Southwest finds cracks in more planes

By DAVID KOENIG, AP Airlines Writer

DALLAS – Southwest Airlines Co. said Tuesday it finished inspecting 79 older planes and found that five of them have cracks in the aluminum skin.

That's two more than the airline found by Monday afternoon.

Boeing said Tuesday it is directing Southwest and other airlines that own certain older 737s to conduct electromagnetic inspections of a portion of the roof once the planes have made a certain number of trips.

A Boeing 737-300 sprung a hole in the roof during a Southwest flight on Friday, forcing an emergency landing, In response, Southwest grounded 79 planes of the same model over the weekend.

Boeing project engineer Paul Richter said Southwest will have to replace an 18-inch section of overlapping aluminum panel called a lap joint on the planes with cracks in the skin. Southwest said the five planes with "minor subsurface cracking" will remain grounded until they can be repaired.

The plane that ripped open 34,000 feet above Arizona will face "obviously a much larger repair," Richter said.

Southwest has built its operation around the 737, which it uses for frequent takeoffs and landings each day.

Richter said there was nothing in the way Southwest operates that contributed to the lap joint tearing open on Friday's flight in Arizona.

Southwest said operations were returning to normal Tuesday after nearly 700 flights were canceled Saturday through Monday.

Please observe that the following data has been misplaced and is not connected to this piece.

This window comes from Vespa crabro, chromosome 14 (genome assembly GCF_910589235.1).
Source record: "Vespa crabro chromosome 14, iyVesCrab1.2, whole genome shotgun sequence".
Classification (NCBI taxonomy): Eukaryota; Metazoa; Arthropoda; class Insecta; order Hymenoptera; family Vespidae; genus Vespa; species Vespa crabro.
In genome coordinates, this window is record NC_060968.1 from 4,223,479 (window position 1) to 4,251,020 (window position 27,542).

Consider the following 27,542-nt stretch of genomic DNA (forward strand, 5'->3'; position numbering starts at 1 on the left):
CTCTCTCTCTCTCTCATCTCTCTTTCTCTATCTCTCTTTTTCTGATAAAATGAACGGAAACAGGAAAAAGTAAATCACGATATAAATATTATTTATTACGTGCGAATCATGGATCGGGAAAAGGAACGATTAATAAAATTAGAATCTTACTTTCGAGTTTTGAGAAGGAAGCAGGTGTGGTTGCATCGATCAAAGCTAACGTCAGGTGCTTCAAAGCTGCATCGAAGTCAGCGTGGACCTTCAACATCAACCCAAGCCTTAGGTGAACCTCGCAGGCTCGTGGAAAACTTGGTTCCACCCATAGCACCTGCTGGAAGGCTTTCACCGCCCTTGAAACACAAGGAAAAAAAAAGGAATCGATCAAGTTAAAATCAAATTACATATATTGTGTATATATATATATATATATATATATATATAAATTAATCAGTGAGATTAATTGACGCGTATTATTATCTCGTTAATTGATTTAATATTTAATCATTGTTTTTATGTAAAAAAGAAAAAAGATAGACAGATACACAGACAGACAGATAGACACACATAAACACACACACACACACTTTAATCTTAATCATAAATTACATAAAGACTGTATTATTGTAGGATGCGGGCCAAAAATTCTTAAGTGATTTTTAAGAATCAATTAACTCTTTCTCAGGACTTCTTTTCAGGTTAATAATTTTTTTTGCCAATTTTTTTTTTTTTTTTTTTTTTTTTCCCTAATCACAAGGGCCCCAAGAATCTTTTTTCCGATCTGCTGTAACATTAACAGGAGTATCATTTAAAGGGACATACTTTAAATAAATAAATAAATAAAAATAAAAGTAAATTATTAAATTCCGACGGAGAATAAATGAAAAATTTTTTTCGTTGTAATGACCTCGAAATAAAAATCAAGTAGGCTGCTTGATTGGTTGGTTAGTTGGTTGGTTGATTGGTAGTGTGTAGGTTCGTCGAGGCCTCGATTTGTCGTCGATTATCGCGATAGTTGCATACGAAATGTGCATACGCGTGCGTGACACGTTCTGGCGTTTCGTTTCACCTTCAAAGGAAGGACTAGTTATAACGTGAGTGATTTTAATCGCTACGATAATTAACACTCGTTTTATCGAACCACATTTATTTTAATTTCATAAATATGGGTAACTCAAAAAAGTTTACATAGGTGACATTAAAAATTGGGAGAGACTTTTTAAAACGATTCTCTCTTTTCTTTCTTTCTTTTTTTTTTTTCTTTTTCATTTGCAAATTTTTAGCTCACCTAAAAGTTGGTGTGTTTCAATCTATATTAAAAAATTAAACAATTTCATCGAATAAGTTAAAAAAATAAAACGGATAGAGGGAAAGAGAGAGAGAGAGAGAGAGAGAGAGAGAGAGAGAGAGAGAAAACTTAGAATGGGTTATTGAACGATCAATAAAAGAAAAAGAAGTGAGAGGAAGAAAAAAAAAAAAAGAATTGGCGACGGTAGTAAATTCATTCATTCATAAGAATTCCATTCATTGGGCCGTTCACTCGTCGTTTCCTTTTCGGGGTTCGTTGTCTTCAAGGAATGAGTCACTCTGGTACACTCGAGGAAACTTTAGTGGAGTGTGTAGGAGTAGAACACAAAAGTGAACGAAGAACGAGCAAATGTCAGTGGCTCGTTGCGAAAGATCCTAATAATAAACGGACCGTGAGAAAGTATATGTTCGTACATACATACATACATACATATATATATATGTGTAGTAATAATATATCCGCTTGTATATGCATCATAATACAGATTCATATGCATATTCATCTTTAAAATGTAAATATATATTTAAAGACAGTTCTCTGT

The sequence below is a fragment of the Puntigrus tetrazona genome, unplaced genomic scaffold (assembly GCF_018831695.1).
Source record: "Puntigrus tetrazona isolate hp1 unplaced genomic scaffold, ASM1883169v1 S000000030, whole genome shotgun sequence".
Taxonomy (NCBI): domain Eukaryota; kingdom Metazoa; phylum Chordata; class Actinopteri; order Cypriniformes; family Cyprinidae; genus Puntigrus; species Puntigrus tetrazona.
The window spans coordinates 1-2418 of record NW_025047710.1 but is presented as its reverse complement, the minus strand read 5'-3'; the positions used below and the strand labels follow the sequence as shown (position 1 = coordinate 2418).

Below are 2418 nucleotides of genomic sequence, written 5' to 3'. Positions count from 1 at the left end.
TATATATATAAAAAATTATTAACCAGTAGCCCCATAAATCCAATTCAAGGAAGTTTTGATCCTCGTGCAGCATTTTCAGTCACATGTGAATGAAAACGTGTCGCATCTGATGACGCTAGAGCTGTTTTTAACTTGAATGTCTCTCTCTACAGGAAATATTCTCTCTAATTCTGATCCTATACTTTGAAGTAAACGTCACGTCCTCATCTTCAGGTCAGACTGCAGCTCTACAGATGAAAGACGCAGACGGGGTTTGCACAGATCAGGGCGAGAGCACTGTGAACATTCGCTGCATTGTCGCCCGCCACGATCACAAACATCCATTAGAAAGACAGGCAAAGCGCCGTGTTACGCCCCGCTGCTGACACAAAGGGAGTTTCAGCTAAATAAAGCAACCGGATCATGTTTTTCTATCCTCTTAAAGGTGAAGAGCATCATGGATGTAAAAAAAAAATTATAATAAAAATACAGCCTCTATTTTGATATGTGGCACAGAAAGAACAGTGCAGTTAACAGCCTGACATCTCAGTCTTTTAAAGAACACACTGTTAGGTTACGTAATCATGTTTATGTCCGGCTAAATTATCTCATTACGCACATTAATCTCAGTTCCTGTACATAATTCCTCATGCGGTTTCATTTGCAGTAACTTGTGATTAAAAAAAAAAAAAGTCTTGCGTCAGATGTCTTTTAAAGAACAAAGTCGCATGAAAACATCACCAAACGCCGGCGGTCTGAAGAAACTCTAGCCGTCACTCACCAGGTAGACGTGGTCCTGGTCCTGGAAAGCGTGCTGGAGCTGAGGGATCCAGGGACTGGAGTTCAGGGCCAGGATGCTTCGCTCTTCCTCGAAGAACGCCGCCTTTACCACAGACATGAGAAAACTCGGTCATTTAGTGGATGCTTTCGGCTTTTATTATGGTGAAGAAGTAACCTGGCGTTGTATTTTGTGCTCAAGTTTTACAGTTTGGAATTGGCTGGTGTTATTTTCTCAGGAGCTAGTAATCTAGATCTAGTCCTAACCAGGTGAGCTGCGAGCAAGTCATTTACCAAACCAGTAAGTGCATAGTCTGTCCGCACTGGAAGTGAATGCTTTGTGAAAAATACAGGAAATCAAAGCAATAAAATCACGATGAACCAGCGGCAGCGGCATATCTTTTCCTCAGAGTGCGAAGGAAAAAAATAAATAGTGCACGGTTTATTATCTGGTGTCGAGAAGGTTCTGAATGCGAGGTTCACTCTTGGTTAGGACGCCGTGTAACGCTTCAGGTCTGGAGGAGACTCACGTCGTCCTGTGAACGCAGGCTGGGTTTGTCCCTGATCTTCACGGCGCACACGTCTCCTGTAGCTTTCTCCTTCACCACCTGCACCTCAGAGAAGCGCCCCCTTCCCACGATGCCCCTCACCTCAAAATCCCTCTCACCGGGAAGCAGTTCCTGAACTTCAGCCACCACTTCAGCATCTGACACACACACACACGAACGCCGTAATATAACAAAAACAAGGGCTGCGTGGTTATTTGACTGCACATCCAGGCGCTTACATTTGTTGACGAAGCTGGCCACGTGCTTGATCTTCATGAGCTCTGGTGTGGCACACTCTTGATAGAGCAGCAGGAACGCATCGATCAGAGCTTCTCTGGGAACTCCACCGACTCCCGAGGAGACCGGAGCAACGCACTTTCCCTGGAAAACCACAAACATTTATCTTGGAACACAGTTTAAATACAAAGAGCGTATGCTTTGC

Federal officials say they will order emergency inspections of some older 737s for cracks in the fuselage like the ones on the Southwest jets. The Federal Aviation Administration order was expected on Tuesday.

Southwest said it had already complied with the new order by grounding and inspecting planes over the weekend.

Richter, the Boeing engineer, said his company is directing airlines that own certain older 737s, including Southwest, to conduct electromagnetic inspections of a 50-foot section of each plane's crown or roof after 30,000 takeoffs and landings. Boeing is also recommending inspections every 500 cycles after that, which Richter called a "rare" measure but a necessary one because of the unexpected metal fatigue in the Southwest jet that ripped open.

A cycle is one takeoff and landing. Boeing had expected airlines wouldn't have to examine the lap joint on those planes until they had flown 60,000 cycles.